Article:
Consequently, the medical team retained and improved the medical questionnaire for the 2013 race. Runners who entered for this race will again be risk stratified and educational interventions implemented to inform them about guidelines to reduce the risk of sudden death or medical complications - not only on race day but also during training before and after the event.
We believe that this is good ethical and scientifically based clinical practice and not 'overmedicalising' a serious medical problem. It is good clinical practice to identify an 'at risk' population and then reduce the risk of any potential 'negative side-effects' (injuries and medical complications during exercise) when prescribing the correct 'medication' (exercise) to individuals.
To hasten the online entry process, Dr Farham suggested that 'most sensible people just enter "no" for everything'. Our data indicate that this advice should not be taken, and respectfully invite Dr Farham to correct her submission. Rather than to discourage runners to complete the medical information correctly, we believe that they should be encouraged to do this as accurately as possible - it may save their life on raceday.
Research supported by the International Olympic Committee (IOC) Research Centre, Cape Town.
1. Farham B. Overmedicalising - again! CME 2012;30(11):399. [ Links ]
3. Webner D, DuPrey KM, Drezner JA, et al. Sudden cardiac arrest and death in United States marathons. Me Sci Sports Exerc 2012;44(10):1843-1845. [http://dx.doi.org/10.1249/MSS.0b013e318258b59a] [ Links ]
4. Schwabe K, Schwellnus M, Derman EW. The incidence of sudden death and medical complications during distance running - a cohort study over 3 years. Rome, Italy: XXXII FIMS World Congress of Sports Medicine, 2012. [ Links ]
5. Maron BJ, Thompson PD, Ackerman MJ, et al. Recommendations and considerations related to preparticipation screening for cardiovascular abnormalities in competitive athletes: 2007 update: a scientific statement from the American Heart Association Council on Nutrition, Physical Activity, and Metabolism: Endorsed by the American College of Cardiology Foundation. Circulation 2007;115(12):1643-1645. [ Links ]
6. Ljungqvist A, Jenoure P, Engebretsen L, et al. The International Olympic Committee (IOC) Consensus Statement on periodic health evaluation of elite athletes March 2009. Br J Sports Med 2009;43(9):631-643. [http://dx.doi.org/10.1136/bjsm.2009.064394] [ Links ]
7. Thunenkotter T, Schmied C, Dvorak J, et al. Benefits and limitations of cardiovascular pre-competition screening in international football. Clin Res Cardiol 2010;99(1):29-35. [http://dx.doi.org/10.1007/s00392-009-0072-7] [ Links ]
8. Balady GJ, Chaitman B, Driscoll D, et al. Recommendations for cardiovascular screening, staffing, and emergency policies at health/fitness facilities. Circulation 1998;97(22):2283-2293. [ Links ]
9. Corrado D, Schmied C, Basso C, et al. Risk of sports: do we need a pre-participation screening for competitive and leisure athletes? Eur Heart J 2011;32(8):934-944. [http://dx.doi.org/10.1093/eurheartj/ehq482] [ Links ]
Dr Farham responds: While in no way decrying the medical and scientific expertise of Professors Schwellnus and Derman, I still have problems with the format of the current medical questionnaire that has to be completed before entering the Two Oceans Half-Marathon.
First, the length of the questionnaire: While I understand that the technical difficulties were not of Schwellnus' and Derman's making, the length of the questionnaire in itself was liable to result in 'answering fatigue'. Any long questionnaire, particularly if the person filling it out cannot see any immediate and direct benefit, is likely to be answered poorly towards the end. The mere fact that one could not enter the race without first completing this marathon task shows that the organisers at least realised that many people would simply abort if they did not have to finish it. Surely the experience gained from the questionnaires administered in 2011 and 2012 as part of the entry process might allow researchers to formulate a succinct set of questions designed to highlight the specific types of medical problems that would be liable to cause problems over a 21 km race? Perhaps individuals identified in this way as at risk could then be contacted and asked to complete a full questionnaire. As for access to medical information on raceday, we all have the opportunity to fill out a simple form on the back of our race numbers with any medical condition and medication taken - quick and easy to access by emergency personnel - anywhere on the course.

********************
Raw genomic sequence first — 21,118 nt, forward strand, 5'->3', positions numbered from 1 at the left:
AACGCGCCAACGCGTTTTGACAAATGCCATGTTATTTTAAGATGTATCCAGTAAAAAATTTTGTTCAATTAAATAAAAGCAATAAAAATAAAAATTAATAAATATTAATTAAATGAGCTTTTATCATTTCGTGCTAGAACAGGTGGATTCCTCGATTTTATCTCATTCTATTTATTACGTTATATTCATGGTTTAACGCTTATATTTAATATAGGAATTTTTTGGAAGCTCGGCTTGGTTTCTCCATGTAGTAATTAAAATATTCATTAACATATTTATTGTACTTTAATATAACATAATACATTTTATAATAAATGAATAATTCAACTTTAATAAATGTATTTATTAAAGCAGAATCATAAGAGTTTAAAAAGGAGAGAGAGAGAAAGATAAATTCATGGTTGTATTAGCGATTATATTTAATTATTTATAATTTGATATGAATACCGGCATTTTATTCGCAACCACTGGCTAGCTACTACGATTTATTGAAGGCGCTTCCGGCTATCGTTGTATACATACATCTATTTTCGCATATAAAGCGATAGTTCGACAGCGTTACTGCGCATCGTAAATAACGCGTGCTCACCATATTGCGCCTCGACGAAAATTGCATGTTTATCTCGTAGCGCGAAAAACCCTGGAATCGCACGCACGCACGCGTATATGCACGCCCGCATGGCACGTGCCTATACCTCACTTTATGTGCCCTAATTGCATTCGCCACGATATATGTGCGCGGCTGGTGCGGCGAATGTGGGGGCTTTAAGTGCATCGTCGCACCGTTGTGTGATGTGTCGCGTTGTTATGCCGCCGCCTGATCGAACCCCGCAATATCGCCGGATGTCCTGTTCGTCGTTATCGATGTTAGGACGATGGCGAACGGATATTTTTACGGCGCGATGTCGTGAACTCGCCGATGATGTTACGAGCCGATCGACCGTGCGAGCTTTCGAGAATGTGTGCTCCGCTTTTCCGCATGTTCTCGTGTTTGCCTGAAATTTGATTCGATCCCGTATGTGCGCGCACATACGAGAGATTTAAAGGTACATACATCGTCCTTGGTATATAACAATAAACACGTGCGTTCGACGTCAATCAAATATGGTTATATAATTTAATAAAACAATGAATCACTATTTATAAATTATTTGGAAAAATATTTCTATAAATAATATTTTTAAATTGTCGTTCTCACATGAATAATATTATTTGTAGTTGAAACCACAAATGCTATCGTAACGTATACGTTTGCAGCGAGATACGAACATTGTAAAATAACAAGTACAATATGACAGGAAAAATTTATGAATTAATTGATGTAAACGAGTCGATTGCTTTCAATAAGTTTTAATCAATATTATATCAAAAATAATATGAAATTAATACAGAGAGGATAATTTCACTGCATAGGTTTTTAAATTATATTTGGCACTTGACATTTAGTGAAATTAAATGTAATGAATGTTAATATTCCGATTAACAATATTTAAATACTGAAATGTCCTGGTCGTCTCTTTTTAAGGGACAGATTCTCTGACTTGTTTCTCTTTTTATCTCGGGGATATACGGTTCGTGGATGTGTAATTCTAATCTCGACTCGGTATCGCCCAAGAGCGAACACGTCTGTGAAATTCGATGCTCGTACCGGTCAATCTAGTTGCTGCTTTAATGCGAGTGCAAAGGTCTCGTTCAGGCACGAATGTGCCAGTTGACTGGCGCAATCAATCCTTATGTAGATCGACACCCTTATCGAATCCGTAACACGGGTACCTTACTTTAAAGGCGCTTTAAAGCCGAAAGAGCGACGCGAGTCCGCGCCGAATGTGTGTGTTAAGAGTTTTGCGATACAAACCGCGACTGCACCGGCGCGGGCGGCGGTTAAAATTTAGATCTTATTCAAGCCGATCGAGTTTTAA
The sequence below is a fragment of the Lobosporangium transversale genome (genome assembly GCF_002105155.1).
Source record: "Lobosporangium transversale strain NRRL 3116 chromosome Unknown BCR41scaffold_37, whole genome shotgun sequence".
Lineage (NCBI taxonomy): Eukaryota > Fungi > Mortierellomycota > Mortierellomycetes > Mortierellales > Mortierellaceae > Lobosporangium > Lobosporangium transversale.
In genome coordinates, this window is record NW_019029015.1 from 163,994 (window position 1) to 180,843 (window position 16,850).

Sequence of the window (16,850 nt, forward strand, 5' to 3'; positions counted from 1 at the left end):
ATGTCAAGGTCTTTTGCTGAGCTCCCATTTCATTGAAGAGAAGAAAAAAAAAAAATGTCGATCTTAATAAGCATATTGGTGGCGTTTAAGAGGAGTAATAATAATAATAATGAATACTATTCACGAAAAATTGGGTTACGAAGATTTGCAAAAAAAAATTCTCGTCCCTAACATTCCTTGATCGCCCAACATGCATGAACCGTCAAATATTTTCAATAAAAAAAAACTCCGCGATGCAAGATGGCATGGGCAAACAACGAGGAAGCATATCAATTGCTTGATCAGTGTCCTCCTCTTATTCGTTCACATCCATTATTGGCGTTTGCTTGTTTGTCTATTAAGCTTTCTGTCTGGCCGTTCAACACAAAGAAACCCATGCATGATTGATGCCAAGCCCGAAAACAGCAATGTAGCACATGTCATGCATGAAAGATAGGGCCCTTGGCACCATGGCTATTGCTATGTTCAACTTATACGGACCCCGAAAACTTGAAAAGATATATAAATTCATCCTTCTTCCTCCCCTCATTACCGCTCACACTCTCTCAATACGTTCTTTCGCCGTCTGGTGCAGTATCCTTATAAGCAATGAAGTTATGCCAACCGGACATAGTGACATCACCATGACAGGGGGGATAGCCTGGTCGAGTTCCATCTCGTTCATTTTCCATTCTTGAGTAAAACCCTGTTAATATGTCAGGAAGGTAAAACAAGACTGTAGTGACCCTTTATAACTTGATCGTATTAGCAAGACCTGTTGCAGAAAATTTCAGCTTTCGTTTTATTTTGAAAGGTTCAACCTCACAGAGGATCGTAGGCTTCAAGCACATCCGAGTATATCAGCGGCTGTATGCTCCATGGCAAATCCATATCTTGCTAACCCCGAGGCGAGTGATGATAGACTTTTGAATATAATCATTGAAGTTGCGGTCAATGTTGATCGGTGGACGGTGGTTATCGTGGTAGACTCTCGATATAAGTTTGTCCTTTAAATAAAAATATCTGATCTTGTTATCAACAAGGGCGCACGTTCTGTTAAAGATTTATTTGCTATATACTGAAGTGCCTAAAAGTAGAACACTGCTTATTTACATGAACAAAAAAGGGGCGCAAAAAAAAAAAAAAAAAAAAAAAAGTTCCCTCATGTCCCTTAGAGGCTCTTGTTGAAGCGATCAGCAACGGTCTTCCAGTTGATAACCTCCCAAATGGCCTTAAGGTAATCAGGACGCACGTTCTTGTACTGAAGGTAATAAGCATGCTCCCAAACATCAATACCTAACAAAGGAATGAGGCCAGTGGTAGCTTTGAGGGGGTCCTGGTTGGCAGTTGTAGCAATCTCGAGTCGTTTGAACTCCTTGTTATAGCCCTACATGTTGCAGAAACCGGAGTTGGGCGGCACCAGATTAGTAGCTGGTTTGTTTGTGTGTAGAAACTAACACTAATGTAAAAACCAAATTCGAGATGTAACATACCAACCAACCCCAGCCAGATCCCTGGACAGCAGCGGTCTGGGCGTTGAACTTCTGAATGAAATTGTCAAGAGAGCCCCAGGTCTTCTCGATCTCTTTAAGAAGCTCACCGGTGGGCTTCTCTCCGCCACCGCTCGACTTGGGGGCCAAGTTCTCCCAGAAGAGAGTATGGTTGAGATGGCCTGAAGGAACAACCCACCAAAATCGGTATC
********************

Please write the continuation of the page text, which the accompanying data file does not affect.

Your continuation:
Second: How can Schwellnus and Derman say with certainty that it was the questionnaire administered in 2011 that 'significantly reduced the incidence of medical complications (in particular, serious life-threatening medical complications) during the 2012 race'? This is one year's data - I would hesitate to make such conclusions. In fact, the comparison of 10 years of data from all ultra-, marathon and half- marathon distances in the USA with 3 years of data from the Two Oceans is statistically questionable in itself.
I did not 'suggest' that people simply answered 'no' to all questions. This is however what was happening. I was simply reporting what I found on the race Facebook page and in conversation and correspondence with many fellow runners who were as frustrated as I was by the process. People were so irritated that it is highly unlikely that the data collected from the lengthy questionnaire would be complete and accurate.
I first ran one of the Two Oceans pre-race fun runs 9 years ago - an 8 km course. A man younger than me died on that fun run. The two participants who died in the recent Half-Ironman apparently had no previous history of cardiac illness. While I can see that the race organisers may wish to limit their liability for avoidable accidents and possible illness (and even death) in such events, we do not - cannot - live without risks. I stand by my assertion that this is 'overmedicalisation'. (P.S.: I did get my D seeding!)
Editor, Continuing Medical Education. email@example.com